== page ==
I greatly doubt that any other country in the western hemisphere has such ideal conditions for someone to “unplug” as does Cuba. It turns out that on the largest island in the Caribbean — at almost twenty years since the Internet has become the indispensable medium for human communications —this network of networks remains on the margin here.
It’s simply impossible for the average citizen in Cuba to connect to the Web from their home. To do so they have to turn to a hotel, where an hour of connection time can cost almost half the minimum monthly wage. This obviously leaves a good part of the population sidelined from accessing this vital service.
Similarly, the high cost of cellphone service makes a mobile phone more like a GPS than a facilitator of communication. Running at about $.50 USD per minute, phone services don’t allow much time to fall in love. After a cellphone rings, it’s common to hear: “Yeah Ok bye.”
I thought about all of this when I found out two months ago that a friend who lives in Spain was sending his 14 year-old daughter to Cuba on vacation; his plan was to use the island as an excuse for disconnecting the fixated girl from both the phone and the Internet.
What automatically occurred to me was that this could present itself as a juicy business opportunity for the Cuban government, which could outstrip the world health tourism market with an attractive tropical alternative for patients addicted to the Internet and mobile devices.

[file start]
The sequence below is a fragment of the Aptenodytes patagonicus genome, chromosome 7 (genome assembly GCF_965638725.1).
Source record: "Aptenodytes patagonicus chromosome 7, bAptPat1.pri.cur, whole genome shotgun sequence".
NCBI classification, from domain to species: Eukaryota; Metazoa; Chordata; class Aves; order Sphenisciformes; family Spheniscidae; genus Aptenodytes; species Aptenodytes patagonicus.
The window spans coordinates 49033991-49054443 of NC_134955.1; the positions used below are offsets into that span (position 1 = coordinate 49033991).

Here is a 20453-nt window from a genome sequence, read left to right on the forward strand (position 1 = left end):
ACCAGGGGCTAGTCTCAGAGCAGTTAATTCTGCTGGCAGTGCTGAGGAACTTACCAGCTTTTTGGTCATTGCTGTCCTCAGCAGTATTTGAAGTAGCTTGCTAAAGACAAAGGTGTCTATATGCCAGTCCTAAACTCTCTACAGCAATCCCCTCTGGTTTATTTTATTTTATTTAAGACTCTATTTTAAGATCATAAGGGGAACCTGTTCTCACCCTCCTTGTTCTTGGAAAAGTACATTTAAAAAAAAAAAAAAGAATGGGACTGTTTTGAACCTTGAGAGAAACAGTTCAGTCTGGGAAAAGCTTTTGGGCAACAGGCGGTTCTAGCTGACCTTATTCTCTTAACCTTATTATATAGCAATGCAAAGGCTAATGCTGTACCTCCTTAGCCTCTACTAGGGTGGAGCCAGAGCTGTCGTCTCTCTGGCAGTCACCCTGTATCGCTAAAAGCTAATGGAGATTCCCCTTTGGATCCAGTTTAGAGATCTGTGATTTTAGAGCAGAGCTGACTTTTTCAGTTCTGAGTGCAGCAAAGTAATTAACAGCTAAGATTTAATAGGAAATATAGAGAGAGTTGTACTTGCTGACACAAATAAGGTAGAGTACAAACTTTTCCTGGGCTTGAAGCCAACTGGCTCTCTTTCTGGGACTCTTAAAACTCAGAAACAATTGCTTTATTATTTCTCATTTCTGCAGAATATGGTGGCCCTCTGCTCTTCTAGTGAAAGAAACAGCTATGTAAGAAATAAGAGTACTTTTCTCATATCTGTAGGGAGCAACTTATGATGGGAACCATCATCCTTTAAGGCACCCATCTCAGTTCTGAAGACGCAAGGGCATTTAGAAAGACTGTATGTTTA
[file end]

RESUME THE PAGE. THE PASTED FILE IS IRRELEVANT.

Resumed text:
Two possible slogans for the campaign that I liked were:
– “Cuba: Feel far from the West when you’re right in the middle of it.”
– “Cuba: Where those who are happily disconnected welcome you to join them.”
These contemporary patients could save on the expensive treatments of European and US clinics. Here it’s enough to sit on the Malecon seawall, make friends and by the end of the week be like any other Cuban – unaware of the burdens of those who are obsessed with constantly being connected and ignorant of the suffering of those who are compelled to use their phones like offices.
I think that the government — now with its new policies that seek to promote truly profit-making businesses — should take advantage of these fabulous conditions to grow a new industry from the ground up: that of “disconnection therapy.”
I believe that Cuba, like no other country on the planet, has been presented with a great opportunity to become the leading market supplier in this field.